Lucy brought many people to her causes through her speeches. Over the course of 5 years, she spoke across the U.S. and Canada. Perhaps more importantly, Lucy kept people involved afterwards using her expert organizing skills. She put together the national Women’s Rights Convention in Worcester, Massachusetts in 1850, and was a stalwart participant at many subsequent suffrage conventions.
Lucy’s dedication to the movement extended into her personal life. She had long refused to marry. That changed when Henry Blackwell offered her a more progressive deal. Henry knew something about women bucking the norm. His sisters were doctors Elizabeth and Emily Blackwell, who we covered in September during STEMinists month. Henry promised Lucy a more equitable marriage. The couple published their wedding vows in 1855; They removed references of the wife obeying the husband and added language protesting the state of marital law. Lucy also bucked the norm by not changing her last name.
Lucy and Henry had two children, though just one survived. Their daughter Alice Stone Blackwell would become an abolitionist and women’s rights advocate in her own right.
Marriage didn’t change Lucy’s dedication to fighting for equality. In 1858, she refused to pay property taxes citing the “No taxation without representation” argument previously used to spark the Revolutionary War.
Lucy was actively involved in a variety of different groups including the New Jersey Woman Suffrage Association, the New England Woman Suffrage Association, and the American Equal Rights Association. She was a core part of the movement.
In 1869, the movement was dramatically divided. As we talked about earlier this month, many suffragists led by Susan B. Anthony and Elizabeth Cady Stanton were infuriated and saddened by the fact that the 14th and 15th Amendments did not include women. They made that anger clear and turned to racist tactics to achieve the vote for women.
Lucy had a different perspective. She had fought hard as an abolitionist and accepted that the 14th and 15th Amendments signified much needed progress.
The divide came to a head and in 1869, Susan B. Anthony and Elizabeth Cady Stanton formed the National Woman Suffrage Association and Lucy and Julia Ward Howe, among others, formed the American Woman Suffrage Association. Lucy edited her organization’s weekly publication, “The Woman’s Journal.” It was deemed the “Voice of the Movement.”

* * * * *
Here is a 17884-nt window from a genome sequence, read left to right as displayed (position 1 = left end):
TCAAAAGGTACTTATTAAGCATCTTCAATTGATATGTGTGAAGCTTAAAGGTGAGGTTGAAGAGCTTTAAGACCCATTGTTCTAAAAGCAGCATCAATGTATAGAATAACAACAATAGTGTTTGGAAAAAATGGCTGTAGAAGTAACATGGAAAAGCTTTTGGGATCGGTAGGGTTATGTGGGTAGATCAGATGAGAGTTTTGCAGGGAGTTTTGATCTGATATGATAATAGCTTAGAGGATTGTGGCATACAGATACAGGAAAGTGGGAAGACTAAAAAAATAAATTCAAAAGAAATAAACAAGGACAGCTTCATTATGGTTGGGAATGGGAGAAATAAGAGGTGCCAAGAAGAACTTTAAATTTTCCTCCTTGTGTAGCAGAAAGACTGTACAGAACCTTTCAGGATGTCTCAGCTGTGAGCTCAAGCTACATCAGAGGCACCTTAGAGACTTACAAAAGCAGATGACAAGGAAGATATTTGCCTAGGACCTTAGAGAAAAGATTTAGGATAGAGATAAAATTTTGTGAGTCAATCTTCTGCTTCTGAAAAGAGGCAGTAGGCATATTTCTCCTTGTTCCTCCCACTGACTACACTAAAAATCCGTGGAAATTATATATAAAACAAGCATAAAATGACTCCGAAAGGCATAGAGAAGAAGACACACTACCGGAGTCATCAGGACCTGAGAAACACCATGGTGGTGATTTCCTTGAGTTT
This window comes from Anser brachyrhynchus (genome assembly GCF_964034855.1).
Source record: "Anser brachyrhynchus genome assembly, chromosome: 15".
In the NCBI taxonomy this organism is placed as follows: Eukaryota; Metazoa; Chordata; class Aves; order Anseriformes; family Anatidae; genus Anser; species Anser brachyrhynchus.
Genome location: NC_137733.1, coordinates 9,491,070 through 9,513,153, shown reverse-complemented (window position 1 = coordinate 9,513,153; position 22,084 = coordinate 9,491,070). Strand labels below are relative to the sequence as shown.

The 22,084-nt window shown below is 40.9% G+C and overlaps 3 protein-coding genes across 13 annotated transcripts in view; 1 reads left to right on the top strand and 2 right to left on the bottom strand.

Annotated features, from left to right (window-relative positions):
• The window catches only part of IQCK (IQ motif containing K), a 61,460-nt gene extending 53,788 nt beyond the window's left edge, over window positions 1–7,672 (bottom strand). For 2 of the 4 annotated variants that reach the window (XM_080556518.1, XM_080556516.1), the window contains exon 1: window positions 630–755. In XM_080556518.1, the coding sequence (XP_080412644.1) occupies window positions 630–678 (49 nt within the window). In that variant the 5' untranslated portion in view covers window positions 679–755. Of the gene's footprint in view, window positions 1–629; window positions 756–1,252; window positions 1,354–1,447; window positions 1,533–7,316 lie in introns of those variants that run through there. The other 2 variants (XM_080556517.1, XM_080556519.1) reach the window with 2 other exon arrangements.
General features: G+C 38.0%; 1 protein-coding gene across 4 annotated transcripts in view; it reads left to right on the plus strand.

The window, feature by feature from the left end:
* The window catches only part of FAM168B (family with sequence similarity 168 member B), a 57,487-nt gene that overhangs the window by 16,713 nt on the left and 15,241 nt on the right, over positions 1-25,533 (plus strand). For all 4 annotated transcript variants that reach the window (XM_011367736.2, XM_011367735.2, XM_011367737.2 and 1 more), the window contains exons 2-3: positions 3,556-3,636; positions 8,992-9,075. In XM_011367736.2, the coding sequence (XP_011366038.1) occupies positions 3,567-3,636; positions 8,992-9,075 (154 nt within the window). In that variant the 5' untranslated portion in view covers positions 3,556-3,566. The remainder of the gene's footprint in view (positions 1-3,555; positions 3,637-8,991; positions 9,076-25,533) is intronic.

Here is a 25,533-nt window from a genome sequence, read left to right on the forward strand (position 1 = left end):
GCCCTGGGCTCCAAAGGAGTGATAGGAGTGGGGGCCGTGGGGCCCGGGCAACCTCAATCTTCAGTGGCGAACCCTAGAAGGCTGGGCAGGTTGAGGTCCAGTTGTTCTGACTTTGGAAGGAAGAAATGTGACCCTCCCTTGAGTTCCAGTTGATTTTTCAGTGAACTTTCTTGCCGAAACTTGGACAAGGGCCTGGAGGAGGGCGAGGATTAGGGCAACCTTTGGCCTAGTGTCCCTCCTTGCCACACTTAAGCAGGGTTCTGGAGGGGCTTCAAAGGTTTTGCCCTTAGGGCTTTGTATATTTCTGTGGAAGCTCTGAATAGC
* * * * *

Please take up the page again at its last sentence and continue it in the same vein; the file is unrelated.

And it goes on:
Even divided, the groups made progress. Massachusetts began allowing women to vote in some elections and in 1879 Lucy registered to do so. Her registration was denied, however, because she continued to use her maiden name.
Lucy didn’t live to see women’s suffrage, but she did live to see the reunification of the movement. In 1890, the American Woman Suffrage Association and the National Woman Suffrage Association combined to form the National American Woman Suffrage Association. The reconciliation was shepherded by Lucy’s daughter, Alice, and Elizabeth Cady Stanton’s daughter, Harriot Stanton Blatch.
In 1893, Lucy spoke at the World’s Columbian Exposition in Chicago. She died later that year. She was 75 years old.
All month we’re talking about feminists. We’ve covered feminists in every theme so far. What differentiates this month is that we will be looking at women who were particularly important to the women’s rights movement, the suffrage movement, and/or modern feminism and feminist theory. On Saturdays, we’re talking about modern feminists brought to you by this month’s sponsor, Fiverr. On Sundays, we’re highlighting favorite feminists from past months chosen by other podcast hosts we love. For more on why we’re doing what we’re doing, check out our new Encyclopedia Womannica newsletter. You can also follow us on Facebook and Instagram @EncyclopediaWomannica and you can follow me directly on twitter @jennymkaplan.
This month of Encyclopedia Womannica is brought to you by Fiverr, an online digital services marketplace connecting businesses with women who are creating, designing, copywriting, programming, editing, and more.
Fiverr is here to support the world’s freelance community during these challenging and uncertain times where businesses need to adapt in the face of the corona pandemic. Women are an integral part of Fiverr's platform, many having worked with some of the most influential brands in the world. Fiverr is here to support all freelancers, entrepreneurs, and businesses at this time.
With Fiverr operating in over 160 countries and offering digital services across 300 categories, there are clearly lots of opportunities to change how the world works together with them in these unprecedented times. Head to FIVERR.com to see how Fiverr might be able to support you or your business.
Special thanks to Liz Kaplan, my favorite sister and co-creator.
Talk to you tomorrow!